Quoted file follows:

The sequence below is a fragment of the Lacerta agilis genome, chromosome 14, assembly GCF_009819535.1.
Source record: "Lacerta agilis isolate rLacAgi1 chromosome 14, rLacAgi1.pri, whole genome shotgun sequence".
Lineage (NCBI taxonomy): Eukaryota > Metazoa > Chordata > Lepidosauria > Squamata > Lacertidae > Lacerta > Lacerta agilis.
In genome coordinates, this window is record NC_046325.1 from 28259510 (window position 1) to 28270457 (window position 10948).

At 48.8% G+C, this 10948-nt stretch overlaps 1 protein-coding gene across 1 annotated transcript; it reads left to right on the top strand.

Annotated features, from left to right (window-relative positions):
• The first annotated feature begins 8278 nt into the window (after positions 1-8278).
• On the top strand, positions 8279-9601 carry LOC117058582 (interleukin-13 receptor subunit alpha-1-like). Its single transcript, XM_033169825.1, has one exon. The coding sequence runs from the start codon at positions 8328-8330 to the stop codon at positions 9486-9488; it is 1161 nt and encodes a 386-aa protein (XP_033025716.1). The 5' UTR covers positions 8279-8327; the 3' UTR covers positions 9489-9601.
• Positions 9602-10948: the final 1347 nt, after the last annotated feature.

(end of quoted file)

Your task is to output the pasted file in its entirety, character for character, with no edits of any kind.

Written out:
The sequence below is a fragment of the Lacerta agilis genome, chromosome 14, assembly GCF_009819535.1.
Source record: "Lacerta agilis isolate rLacAgi1 chromosome 14, rLacAgi1.pri, whole genome shotgun sequence".
Lineage (NCBI taxonomy): Eukaryota > Metazoa > Chordata > Lepidosauria > Squamata > Lacertidae > Lacerta > Lacerta agilis.
In genome coordinates, this window is record NC_046325.1 from 28259510 (window position 1) to 28270457 (window position 10948).

At 48.8% G+C, this 10948-nt stretch overlaps 1 protein-coding gene across 1 annotated transcript; it reads left to right on the top strand.

Annotated features, from left to right (window-relative positions):
• The first annotated feature begins 8278 nt into the window (after positions 1-8278).
• On the top strand, positions 8279-9601 carry LOC117058582 (interleukin-13 receptor subunit alpha-1-like). Its single transcript, XM_033169825.1, has one exon. The coding sequence runs from the start codon at positions 8328-8330 to the stop codon at positions 9486-9488; it is 1161 nt and encodes a 386-aa protein (XP_033025716.1). The 5' UTR covers positions 8279-8327; the 3' UTR covers positions 9489-9601.
• Positions 9602-10948: the final 1347 nt, after the last annotated feature.